We examine firms' incentives to go public in the presence of product market competition. As a result of their greater ability to diversify idiosyncratic risk in the capital market, public firms' owners tolerate higher profit variability than owners of private firms. Consequently, public firms adopt riskier and more aggressive output market strategies than private firms, which improves the competitive position of the former vis-à-vis the latter. This strategic benefit of being public, and thus, the proportion of public firms in an industry, is shown to be positively related to the degree of competitive interaction among firms in the output market, to demand uncertainty, and to the idiosyncratic portion of this uncertainty. Additional empirical predictions concern the effect of a firm's initial public offering on its market share and on its rivals' valuations. We test the model's predictions and find empirical support for most of them.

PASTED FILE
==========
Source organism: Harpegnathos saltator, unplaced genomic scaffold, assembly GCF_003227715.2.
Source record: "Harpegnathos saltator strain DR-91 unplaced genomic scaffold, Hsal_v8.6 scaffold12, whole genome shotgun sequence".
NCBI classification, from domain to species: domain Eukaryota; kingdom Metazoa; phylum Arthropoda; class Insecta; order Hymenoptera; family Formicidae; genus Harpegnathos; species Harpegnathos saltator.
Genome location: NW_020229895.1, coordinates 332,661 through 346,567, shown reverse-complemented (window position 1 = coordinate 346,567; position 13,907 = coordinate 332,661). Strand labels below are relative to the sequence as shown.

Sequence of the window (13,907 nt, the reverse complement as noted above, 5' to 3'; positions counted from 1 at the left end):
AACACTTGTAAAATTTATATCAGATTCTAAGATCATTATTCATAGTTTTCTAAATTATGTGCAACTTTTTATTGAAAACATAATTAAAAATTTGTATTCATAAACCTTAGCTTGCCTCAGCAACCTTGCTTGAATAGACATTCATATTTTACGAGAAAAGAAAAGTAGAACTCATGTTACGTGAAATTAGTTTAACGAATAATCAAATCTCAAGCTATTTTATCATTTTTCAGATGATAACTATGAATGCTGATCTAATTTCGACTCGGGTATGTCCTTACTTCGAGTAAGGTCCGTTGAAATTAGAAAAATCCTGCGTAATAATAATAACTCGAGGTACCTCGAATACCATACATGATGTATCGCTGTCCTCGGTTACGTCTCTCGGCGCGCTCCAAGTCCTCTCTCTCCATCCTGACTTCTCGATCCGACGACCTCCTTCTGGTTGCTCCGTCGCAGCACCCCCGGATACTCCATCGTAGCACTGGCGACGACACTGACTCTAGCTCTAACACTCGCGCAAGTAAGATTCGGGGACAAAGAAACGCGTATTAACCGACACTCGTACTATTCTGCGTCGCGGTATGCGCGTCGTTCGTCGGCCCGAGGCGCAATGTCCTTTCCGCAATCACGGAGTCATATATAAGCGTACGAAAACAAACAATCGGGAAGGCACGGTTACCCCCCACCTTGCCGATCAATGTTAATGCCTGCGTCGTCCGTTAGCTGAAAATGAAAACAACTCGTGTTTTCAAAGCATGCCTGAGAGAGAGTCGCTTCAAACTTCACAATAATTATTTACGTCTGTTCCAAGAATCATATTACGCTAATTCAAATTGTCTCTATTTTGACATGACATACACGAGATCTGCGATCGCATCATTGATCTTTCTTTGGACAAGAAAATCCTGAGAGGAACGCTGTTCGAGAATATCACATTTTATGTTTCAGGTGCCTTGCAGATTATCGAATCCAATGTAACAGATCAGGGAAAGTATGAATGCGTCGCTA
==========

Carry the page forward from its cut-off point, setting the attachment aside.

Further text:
|Number of pages||23|
|Journal||Journal of Financial Economics|
|Publication status||Published - Apr 2011|
- Demand uncertainty
- Product market competition
- Risk aversion